A very good year!
I've been struggling all week trying to decide whether I should write about our most recent trip or not. With the events of this summer swirling around in my brain (racial tensions, elections, and abortion videos), it seems rather inconsequential to share happy pictures of far-away places with you.
And, to be honest, there's always the "oh, you got to go to ______" comment that makes me more than uncomfortable. (To think that anyone would harbor one ounce of jealousy for my life makes me both uncomfortable and sad. Each of our lives are amazing--we must know that.)
But in the end, here I am. I've decided to post a few pictures for you in hopes that you will celebrate with me, because that's what this trip was about.
In June, B and I celebrated 30 years of marriage. As we drove to dinner that night (June 1, just in case you're interested), B looked at me and simply said, "Thirty years!" We laughed heartily and agreed that thirty years felt like an accomplishment--that it WAS an accomplishment--and that the years of hard work and commitment deserved to be celebrated.
We've celebrated big anniversaries before, but this was the biggest (and longest) celebration so far. It wasn't a trip we took lightly; we planned and planned for HOURS before we left. We incorporated meaningful events into the trip. And we traveled with people we love.
I've written about travel quite a bit in this space, probably, first, because I inherited the "wanderlust" gene from my grandfather. But second, and more importantly, I write about travel because every time I travel I learn something about God. He opens my eyes in new ways that I wouldn't see if I didn't experience it for myself.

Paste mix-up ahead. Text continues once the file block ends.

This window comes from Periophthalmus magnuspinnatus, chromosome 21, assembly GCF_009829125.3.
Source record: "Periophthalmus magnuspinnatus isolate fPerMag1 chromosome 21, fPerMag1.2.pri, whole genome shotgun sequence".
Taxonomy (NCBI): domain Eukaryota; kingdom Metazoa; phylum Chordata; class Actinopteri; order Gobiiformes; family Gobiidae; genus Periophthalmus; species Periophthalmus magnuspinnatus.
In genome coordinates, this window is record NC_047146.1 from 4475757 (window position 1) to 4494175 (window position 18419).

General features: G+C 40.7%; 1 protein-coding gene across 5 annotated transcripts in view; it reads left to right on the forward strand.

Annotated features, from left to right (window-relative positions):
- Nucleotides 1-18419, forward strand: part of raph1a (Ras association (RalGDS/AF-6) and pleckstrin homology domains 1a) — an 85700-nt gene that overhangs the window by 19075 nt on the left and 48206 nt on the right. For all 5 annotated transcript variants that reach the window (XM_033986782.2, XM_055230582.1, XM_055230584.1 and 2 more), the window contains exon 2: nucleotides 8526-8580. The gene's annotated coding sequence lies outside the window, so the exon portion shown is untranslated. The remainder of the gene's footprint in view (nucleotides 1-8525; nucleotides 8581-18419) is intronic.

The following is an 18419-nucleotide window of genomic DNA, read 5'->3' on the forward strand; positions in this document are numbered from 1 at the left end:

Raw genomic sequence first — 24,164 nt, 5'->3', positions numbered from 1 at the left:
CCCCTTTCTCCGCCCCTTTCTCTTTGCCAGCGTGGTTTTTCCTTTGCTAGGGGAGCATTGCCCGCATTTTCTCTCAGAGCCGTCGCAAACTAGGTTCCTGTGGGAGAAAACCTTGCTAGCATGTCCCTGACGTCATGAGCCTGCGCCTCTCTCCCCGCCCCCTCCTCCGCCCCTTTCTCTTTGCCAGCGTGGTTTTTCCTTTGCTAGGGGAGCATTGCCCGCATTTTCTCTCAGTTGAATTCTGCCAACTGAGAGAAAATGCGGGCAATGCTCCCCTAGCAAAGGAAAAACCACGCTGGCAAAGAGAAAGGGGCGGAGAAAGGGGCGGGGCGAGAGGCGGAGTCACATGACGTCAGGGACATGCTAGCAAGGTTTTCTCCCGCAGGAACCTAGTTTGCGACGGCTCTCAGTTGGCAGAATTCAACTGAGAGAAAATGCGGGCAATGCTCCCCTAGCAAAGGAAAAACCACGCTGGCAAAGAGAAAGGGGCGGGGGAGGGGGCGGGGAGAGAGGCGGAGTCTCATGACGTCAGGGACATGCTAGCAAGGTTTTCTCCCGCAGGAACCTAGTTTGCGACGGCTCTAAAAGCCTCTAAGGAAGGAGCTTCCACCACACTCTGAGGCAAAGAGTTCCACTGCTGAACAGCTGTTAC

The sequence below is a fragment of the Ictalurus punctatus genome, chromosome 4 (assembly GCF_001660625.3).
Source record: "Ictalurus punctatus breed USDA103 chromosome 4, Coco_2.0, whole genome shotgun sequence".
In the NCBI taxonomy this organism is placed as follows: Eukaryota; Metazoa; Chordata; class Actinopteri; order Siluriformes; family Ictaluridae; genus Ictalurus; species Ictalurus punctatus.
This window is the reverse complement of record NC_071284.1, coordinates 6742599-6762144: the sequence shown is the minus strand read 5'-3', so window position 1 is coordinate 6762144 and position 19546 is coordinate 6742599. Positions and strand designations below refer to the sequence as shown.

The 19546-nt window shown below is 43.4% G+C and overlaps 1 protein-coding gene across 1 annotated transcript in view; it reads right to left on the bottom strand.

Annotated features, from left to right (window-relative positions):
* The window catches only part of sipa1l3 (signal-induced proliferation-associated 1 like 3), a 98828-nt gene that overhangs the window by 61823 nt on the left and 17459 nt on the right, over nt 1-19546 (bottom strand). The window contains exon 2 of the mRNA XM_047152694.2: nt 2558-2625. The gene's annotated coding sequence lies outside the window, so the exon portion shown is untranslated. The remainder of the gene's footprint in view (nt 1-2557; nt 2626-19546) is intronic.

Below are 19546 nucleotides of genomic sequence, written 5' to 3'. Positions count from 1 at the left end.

And this trip was no exception.
So, for the celebration element and the what-I-learned-about-God element, I've decided to share our trip. Please don't think I take any of this for granted or that I feel somehow entitled to trips like this. It's simply in my DNA to want to wander around this great big globe and see how other people live.
Our trip took almost 2 1/2 weeks and consisted of several parts.
Part 1: St. Andrews, Scotland
Our family is a golfing family, not so much in that we play it much (I haven't picked up a club in YEARS) but in that we love to watch it. And we have a couple of pretty good players in our family as well (shout out to my dad who plays his age and to my niece who is playing in an LPGA qualifying event this weekend). So, because we love golf and because we love St. Andrews and because we've done this a couple of times before, we simply had to start at the British Open.
B and me at the birthplace of golf.
My sister, Jenn, and her husband, Tom, got married the same year we did. We always travel with them for anniversaries.
Sorry about the fuzzy picture, but this helps explain what happened:
For only the 2nd time in 144 years, the British Open did not end on Sunday.
We missed the final round. :(
Part 2: Lucca, Italy
We wanted to spend some time in Tuscany, so we made our home base an apartment in Lucca. From there we took day trips to Cinque Terre, Florence, and the Chianti region.